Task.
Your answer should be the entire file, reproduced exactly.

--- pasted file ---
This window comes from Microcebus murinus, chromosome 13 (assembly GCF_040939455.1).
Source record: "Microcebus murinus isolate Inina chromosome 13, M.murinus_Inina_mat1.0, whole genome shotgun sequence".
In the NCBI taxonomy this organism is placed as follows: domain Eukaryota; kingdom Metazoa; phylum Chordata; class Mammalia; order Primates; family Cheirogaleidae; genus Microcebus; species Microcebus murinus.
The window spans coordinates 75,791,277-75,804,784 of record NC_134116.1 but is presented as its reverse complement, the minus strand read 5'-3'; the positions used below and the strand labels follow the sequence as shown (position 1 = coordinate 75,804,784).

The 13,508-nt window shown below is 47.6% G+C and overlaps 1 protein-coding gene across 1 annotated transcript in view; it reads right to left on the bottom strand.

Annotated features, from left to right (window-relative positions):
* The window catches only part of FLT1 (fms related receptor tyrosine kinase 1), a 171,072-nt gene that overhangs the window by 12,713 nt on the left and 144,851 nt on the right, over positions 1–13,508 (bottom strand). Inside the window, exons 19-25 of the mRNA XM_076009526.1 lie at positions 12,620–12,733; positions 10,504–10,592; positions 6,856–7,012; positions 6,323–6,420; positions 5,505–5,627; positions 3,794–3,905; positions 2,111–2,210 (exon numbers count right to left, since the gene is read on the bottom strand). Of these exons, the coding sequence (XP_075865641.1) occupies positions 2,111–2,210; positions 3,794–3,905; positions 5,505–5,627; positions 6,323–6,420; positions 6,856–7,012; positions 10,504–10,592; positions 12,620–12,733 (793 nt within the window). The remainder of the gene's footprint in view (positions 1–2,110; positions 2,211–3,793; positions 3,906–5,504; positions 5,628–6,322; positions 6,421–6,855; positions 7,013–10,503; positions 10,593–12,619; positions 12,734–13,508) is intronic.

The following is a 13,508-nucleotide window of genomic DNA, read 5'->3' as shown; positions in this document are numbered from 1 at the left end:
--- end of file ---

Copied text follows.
This window comes from Microcebus murinus, chromosome 13 (assembly GCF_040939455.1).
Source record: "Microcebus murinus isolate Inina chromosome 13, M.murinus_Inina_mat1.0, whole genome shotgun sequence".
In the NCBI taxonomy this organism is placed as follows: domain Eukaryota; kingdom Metazoa; phylum Chordata; class Mammalia; order Primates; family Cheirogaleidae; genus Microcebus; species Microcebus murinus.
The window spans coordinates 75,791,277-75,804,784 of record NC_134116.1 but is presented as its reverse complement, the minus strand read 5'-3'; the positions used below and the strand labels follow the sequence as shown (position 1 = coordinate 75,804,784).

The 13,508-nt window shown below is 47.6% G+C and overlaps 1 protein-coding gene across 1 annotated transcript in view; it reads right to left on the bottom strand.

Annotated features, from left to right (window-relative positions):
* The window catches only part of FLT1 (fms related receptor tyrosine kinase 1), a 171,072-nt gene that overhangs the window by 12,713 nt on the left and 144,851 nt on the right, over positions 1–13,508 (bottom strand). Inside the window, exons 19-25 of the mRNA XM_076009526.1 lie at positions 12,620–12,733; positions 10,504–10,592; positions 6,856–7,012; positions 6,323–6,420; positions 5,505–5,627; positions 3,794–3,905; positions 2,111–2,210 (exon numbers count right to left, since the gene is read on the bottom strand). Of these exons, the coding sequence (XP_075865641.1) occupies positions 2,111–2,210; positions 3,794–3,905; positions 5,505–5,627; positions 6,323–6,420; positions 6,856–7,012; positions 10,504–10,592; positions 12,620–12,733 (793 nt within the window). The remainder of the gene's footprint in view (positions 1–2,110; positions 2,211–3,793; positions 3,906–5,504; positions 5,628–6,322; positions 6,421–6,855; positions 7,013–10,503; positions 10,593–12,619; positions 12,734–13,508) is intronic.

The following is a 13,508-nucleotide window of genomic DNA, read 5'->3' as shown; positions in this document are numbered from 1 at the left end: